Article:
Heschel's sister Esther was killed in a German bombing. His mother was murdered by the Nazis, and two other sisters, Gittel and Devorah, died in Nazi concentration camps. He never returned to Germany, Austria or Poland. He once wrote, "If I should go to Poland or Germany, every stone, every tree would remind me of contempt, hatred, murder, of children killed, of mothers burned alive, of human beings asphyxiated."
Heschel arrived in New York City in March 1940. He served on the faculty of Hebrew Union College (HUC), the main seminary of Reform Judaism, in Cincinnati for five years. In 1946, he took a position at the Jewish Theological Seminary of America (JTS) in New York City, the main seminary of Conservative Judaism. He served as professor of Jewish ethics and Mysticism until his death in 1972.
Heschel married Sylvia Straus, a concert pianist, on December 10, 1946, in Los Angeles. Their daughter, Susannah Heschel, became a Jewish scholar in her own right. Heschel's papers are held in the Rubenstein Rare Book & Manuscript Library at Duke University.
Heschel explicated many facets of Jewish thought, including studies on medieval Jewish philosophy, Kabbalah, and Hasidic philosophy. According to some scholars, he was more interested in spirituality than in critical text study; the latter was a specialty of many scholars at JTS. He was not given a graduate assistant for many years and was relegated to teach mainly in the education school or Rabbinical school, not in the academic graduate program. Heschel became friendly with his colleague Mordecai Kaplan. Though they differed in their approach to Judaism, they had a very cordial relationship and visited each other's homes from time to time.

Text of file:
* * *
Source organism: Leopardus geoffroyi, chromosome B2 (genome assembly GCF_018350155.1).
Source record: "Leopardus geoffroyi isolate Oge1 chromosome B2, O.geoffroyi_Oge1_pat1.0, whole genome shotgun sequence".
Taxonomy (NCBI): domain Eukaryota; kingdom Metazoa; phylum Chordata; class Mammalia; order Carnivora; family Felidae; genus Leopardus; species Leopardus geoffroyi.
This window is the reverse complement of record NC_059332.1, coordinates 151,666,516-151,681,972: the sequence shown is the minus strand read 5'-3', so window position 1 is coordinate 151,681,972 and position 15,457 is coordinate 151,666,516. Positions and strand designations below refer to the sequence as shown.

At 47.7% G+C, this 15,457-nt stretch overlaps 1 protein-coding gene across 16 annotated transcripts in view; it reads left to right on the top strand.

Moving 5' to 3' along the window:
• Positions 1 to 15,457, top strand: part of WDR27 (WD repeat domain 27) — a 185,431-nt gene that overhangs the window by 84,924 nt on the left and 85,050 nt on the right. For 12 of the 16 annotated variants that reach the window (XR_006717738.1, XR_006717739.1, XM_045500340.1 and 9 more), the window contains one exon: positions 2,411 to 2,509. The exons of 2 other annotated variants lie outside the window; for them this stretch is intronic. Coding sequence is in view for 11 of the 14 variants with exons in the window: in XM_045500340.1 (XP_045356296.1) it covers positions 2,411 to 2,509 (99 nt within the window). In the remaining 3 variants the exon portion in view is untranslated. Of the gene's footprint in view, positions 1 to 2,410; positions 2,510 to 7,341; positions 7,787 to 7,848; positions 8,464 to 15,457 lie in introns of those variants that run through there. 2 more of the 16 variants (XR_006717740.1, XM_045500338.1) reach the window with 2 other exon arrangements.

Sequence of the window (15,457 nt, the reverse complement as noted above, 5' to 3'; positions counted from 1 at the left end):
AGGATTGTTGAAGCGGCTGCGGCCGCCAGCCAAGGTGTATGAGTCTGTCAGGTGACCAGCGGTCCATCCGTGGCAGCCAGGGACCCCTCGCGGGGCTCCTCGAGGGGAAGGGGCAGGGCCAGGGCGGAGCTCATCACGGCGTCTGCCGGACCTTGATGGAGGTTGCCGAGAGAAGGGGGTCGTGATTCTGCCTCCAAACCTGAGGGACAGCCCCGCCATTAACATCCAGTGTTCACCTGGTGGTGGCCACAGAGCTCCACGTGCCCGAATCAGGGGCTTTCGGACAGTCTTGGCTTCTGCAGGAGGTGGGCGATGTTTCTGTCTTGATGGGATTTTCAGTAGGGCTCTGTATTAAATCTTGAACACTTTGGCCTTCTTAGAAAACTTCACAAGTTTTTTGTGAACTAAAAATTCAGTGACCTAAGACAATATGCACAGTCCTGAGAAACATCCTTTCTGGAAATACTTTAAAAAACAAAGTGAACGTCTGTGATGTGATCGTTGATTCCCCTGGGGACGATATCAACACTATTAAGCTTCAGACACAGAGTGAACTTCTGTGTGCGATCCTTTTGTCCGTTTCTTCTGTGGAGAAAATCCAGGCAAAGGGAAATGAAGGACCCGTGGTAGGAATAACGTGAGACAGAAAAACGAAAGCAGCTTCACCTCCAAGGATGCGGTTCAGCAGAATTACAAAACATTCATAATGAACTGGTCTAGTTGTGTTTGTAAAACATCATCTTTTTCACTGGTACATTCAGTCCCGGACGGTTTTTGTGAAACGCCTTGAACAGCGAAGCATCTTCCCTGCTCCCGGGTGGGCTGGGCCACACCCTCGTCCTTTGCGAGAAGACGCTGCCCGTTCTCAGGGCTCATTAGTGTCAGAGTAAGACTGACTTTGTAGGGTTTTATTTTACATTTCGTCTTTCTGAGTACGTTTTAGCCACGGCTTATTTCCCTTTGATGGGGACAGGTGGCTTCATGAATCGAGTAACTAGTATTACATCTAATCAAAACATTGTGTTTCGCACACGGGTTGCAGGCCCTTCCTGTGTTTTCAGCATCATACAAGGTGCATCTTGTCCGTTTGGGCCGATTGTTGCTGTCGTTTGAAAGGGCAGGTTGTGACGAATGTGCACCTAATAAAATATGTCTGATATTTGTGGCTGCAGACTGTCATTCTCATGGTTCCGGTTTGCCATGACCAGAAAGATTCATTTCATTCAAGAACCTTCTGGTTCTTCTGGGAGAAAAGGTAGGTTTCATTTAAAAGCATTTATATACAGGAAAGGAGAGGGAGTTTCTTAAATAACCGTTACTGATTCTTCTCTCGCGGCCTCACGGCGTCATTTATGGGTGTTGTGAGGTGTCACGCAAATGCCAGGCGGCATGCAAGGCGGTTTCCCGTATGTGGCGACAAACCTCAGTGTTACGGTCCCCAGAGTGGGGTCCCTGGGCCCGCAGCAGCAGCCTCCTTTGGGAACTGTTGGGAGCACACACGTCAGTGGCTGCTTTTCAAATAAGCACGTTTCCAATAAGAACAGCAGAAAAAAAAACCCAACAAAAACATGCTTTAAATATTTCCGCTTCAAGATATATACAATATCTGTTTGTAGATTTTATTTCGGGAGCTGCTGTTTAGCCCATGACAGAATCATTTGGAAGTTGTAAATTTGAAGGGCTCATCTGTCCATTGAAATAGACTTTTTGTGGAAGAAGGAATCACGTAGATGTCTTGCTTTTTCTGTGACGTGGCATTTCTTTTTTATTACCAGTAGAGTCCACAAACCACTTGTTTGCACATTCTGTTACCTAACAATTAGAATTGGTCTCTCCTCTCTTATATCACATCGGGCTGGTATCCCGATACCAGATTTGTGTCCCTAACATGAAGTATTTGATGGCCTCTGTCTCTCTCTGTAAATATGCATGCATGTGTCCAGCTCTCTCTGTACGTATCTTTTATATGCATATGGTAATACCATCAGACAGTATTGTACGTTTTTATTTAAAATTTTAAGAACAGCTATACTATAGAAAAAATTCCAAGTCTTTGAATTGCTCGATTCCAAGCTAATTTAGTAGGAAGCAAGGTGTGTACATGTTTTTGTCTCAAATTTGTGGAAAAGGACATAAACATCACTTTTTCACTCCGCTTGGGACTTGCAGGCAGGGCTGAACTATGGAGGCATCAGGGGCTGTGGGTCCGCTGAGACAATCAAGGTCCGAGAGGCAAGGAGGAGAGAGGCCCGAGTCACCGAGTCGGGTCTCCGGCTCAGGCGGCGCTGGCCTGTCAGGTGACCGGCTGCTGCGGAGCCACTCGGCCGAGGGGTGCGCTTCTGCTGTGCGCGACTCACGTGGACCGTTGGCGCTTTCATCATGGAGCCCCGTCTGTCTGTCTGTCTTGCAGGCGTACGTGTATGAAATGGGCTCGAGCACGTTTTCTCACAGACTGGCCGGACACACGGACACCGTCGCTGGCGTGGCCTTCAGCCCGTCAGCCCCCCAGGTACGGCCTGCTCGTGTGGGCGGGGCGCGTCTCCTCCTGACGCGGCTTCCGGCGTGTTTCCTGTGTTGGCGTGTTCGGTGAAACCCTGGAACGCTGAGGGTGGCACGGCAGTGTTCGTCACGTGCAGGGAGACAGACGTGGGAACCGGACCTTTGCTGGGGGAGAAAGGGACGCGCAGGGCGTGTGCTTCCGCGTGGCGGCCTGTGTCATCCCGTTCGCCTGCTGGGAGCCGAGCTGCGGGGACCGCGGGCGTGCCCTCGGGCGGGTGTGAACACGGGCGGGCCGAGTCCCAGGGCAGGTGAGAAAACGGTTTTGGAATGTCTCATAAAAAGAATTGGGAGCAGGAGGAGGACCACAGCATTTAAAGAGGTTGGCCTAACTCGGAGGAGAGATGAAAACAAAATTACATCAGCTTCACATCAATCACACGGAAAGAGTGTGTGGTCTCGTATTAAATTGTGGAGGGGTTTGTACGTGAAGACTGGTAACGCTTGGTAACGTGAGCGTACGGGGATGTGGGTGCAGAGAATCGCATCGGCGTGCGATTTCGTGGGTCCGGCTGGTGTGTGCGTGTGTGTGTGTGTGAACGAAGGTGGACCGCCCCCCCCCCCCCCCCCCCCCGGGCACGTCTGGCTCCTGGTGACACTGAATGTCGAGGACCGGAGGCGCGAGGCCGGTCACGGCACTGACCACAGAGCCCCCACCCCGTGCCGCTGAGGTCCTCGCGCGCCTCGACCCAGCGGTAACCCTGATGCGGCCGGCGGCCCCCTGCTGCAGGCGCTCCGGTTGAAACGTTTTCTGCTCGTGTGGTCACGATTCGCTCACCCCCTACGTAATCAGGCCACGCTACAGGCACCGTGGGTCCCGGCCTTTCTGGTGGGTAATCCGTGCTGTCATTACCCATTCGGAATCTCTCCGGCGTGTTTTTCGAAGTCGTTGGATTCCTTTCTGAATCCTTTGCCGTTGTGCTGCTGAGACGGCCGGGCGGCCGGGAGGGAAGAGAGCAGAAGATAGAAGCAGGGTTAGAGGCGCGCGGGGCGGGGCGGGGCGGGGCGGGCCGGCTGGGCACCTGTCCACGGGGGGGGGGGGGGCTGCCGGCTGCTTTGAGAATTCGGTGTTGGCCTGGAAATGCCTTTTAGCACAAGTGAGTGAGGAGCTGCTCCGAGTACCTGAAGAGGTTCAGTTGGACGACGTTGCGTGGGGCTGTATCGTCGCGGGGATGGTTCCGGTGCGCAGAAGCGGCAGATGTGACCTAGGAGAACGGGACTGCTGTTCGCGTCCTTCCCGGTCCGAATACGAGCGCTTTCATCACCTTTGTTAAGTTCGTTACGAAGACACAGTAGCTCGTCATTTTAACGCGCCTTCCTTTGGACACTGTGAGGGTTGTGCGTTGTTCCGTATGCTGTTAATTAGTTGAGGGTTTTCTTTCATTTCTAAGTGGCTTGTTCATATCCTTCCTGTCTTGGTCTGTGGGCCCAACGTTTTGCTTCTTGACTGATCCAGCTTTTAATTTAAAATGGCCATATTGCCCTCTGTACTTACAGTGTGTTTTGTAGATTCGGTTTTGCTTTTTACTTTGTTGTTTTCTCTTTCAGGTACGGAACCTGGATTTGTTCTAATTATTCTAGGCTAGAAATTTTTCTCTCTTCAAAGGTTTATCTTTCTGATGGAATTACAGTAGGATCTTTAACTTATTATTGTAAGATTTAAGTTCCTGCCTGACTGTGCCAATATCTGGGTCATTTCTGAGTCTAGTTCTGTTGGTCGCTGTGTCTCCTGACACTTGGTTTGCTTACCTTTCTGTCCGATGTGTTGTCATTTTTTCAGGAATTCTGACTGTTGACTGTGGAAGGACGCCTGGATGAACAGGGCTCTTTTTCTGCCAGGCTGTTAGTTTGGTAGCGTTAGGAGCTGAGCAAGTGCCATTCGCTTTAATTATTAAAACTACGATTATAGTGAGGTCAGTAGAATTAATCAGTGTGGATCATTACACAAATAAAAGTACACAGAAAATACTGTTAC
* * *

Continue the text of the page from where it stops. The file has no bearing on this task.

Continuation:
He also specifically criticized what he called "pan-halakhism", or an exclusive focus upon religiously compatible behavior to the neglect of the non-legalistic dimension of rabbinic tradition.
Heschel is a widely read Jewish theologian whose most influential works include Man Is Not Alone, God in Search of Man, The Sabbath, and The Prophets. At the Vatican Council II, as representative of American Jews, Heschel persuaded the Catholic Church to eliminate or modify passages in its liturgy that demeaned the Jews, or referred to an expected conversion to Christianity. His theological works argued that religious experience is a fundamentally human impulse, not just a Jewish one. He believed that no religious community could claim a monopoly on religious truth.